I was warming the the kit by now; its simplicity was bringing me to the painting stage much quicker than expected! There were some fit issues around the engine nacelles but nothing too difficult to deal with and quite soon the major component assembly was complete. I tried very hard to keep the surface details intact and was more successful than I expected to be. Those rivets and panel lines that were lost were replaced with finely stretched sprue and tiny dots of CA glue applied with a pin.
I am fortunate to live within a few hour’s drive of the Australian War Memorial where George is displayed and took the opportunity to take some photos during a visit in February.
I noticed that the wings had strengthening strakes just to the rear of each outboard engine and checked the references to see if they were a post-war addition as they aren’t standard. In my search I found this photo of George about to depart the UK for Australia and I am quite sure they strakes are just visible above the port outboard engine.
My first attempt at replicating the strakes didn’t go very well; I tried to use stretched sprue and the result wasn’t optimal.
I didn’t take long to decide to remove them and instead fabricate the strakes from styrene sheet. I glues each individually to the wing having roughly shaped them beforehand.
When the glue was nicely set, I gently sanded them to reduce their profile to better match those on the real George. When I thought I had them about right, I applied a coat of paint to see how they looked.
They’re actually still a little too proud of the wing surface but I decided to leave them as seen above as I felt I was pushing my luck with the sanding even getting them to this level.
As to the origin of the strakes, subsequent discussion on the Britmodeller site elicited the following;
Those strakes on the AWM Lancaster, G-George, were a short lived solution to the early engine mount weaknesses suffered by the first batch of Lancasters off the production line. The second production Lancaster (really a Manchester that had been converted on the production line) had its No.1 engine fall off upon take-off from Boscombe Down and, following its repair, then had a mainwheel fall off as the gear was lowered on another flight soon afterwards! The first dozen or so Lancasters also had their wingtips snap upwards when flying loaded – many snapped off completely, and all three ‘teething problems’ were quickly solved by modifications introduced on the production lines. G-George was ordered as a Manchester but converted to Lancaster configuration on the production line, hence the wing strakes which have been on the aircraft since she was built. She is the oldest surviving Lancaster airframe and the only one left with the strakes.User “BritJet” Steve at Britmodeller.
In test fitting the major components I found that the fit was good enough that I could do as I’d done with my last two projects, the VF-34 Hellcat and “Lou IV” and assemble the major components after painting and weathering. This is now my default approach as long as the fit is of sufficient quality to do so.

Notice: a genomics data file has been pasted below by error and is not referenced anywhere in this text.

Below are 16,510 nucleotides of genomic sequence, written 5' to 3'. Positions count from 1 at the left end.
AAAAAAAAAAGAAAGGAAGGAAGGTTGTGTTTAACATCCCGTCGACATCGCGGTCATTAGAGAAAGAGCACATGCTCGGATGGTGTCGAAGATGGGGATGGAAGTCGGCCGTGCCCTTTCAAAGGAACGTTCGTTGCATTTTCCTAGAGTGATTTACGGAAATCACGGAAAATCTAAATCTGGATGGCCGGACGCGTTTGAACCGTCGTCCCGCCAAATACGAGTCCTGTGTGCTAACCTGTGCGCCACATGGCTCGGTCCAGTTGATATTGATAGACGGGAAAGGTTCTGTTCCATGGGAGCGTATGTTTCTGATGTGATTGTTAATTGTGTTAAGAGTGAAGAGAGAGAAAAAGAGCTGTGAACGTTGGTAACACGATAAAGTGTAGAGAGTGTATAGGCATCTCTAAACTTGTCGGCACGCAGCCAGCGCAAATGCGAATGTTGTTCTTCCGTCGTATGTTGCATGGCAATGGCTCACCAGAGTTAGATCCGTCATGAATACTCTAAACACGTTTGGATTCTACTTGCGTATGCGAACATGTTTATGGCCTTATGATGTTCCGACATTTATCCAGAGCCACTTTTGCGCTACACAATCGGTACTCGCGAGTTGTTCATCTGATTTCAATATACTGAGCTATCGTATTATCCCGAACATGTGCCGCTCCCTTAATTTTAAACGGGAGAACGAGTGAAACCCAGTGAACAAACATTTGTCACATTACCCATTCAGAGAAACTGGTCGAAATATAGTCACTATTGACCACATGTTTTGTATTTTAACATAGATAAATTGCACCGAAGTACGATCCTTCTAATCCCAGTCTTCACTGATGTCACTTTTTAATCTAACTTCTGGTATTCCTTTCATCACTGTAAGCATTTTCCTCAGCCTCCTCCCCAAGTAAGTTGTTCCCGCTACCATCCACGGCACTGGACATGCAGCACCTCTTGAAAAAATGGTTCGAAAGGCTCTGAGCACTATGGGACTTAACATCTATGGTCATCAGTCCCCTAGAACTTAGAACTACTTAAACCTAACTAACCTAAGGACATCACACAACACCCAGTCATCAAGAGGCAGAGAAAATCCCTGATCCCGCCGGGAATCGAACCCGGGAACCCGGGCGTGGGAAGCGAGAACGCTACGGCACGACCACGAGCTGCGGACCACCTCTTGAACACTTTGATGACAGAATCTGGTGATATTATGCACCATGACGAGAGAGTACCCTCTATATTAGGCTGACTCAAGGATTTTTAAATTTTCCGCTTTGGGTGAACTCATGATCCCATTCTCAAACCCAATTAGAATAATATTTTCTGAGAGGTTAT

As shown in the pic to top left, I applied a pre-shade to the various parts before applying the Dark Path Brown and then the Dark Green. Having recently treated myself to a new airbrush, I was keen to try my Iwata HP-BH on a freehand camo, even though I fully realise that for a 1/72 scale kit that’s probably not appropriate. Nonetheless I went ahead and and very happy with the airbrush and the result I achieved with it.
Another first was my use of Hataka Red Line paint as my enthusiasm for Vallejo Model Air has waned. I was very please with how the Hataka performed and will now make it my paint of choice. I worked the finish to reveal a little of the pre-shading but also varied the colour density to enhance the appearance of a worn paint finish; my George is modelled as it would have appeared immediately after its 90th and last operational raid on the night of 20 April 1944 to Cologne, Germany. It was a well used aircraft indeed.
With the basic camo finished, I masked it off and painted the black undersides with Tamiya Nato Black. I applied a little texturing to the finish but not a lot as the photos show a uniform finish with very little variation or wear and tear. When the final coat of black was dry I glossed it all up in preparation for the decals. Normally I’d also be looking at applying a panel wash but an unexpected benefit of the raised surface detail was that it wasn’t really necessary. The kit being engineered such that all control surfaces except rudder were separate parts contributed to the redundancy of any panel wash.
The kit includes decals for George so I applied them as instructed with one eye on the reference photos to be sure there were no major discrepancies. I did make one error at this point; the reference photo below (for which I’ve included the AWM’s caption explaining the meaning of the symbols applied in addition to the bomb markings for completed operations) shows some fresher(?) black paint under the top five rows of mission markings which I missed. Once the mission marking decal was applied I had no chance to go back and correct.
Modern Airfix decals seemingly have a poor reputation but I don’t really have any issue with them. I even used the wing walk decals which went down with some help form the Micro Sol and Set. The raised surface detail did make the decal application a little more tricky than usual and I needed to go over a few more than once with a sharp blade and further applications of setting fluid before I eliminated all of the silvering.
Meanwhile I’d been working on all of the other bits and pieces such as the turrets, canopy (which after a failed attempt to avoid masking by hand painting I ended up putting on my big-boy pants and actually masked), undercarriage and was fast approaching the final stages.
Lancasters have a very distinct pattern of exhaust staining, perhaps its actually the defining feature of Lancaster modelling so I want to do a good job with it. I looked around for some images and below are a few that struck me as representative of the general state of exhaust staining on Lancs. The photo bottom left is of George in Australia during one of its War Bonds flights while next to it is VR*A of the Canadian Warplane Heritage Museum, one of only two airworthy Lancasters still flying today.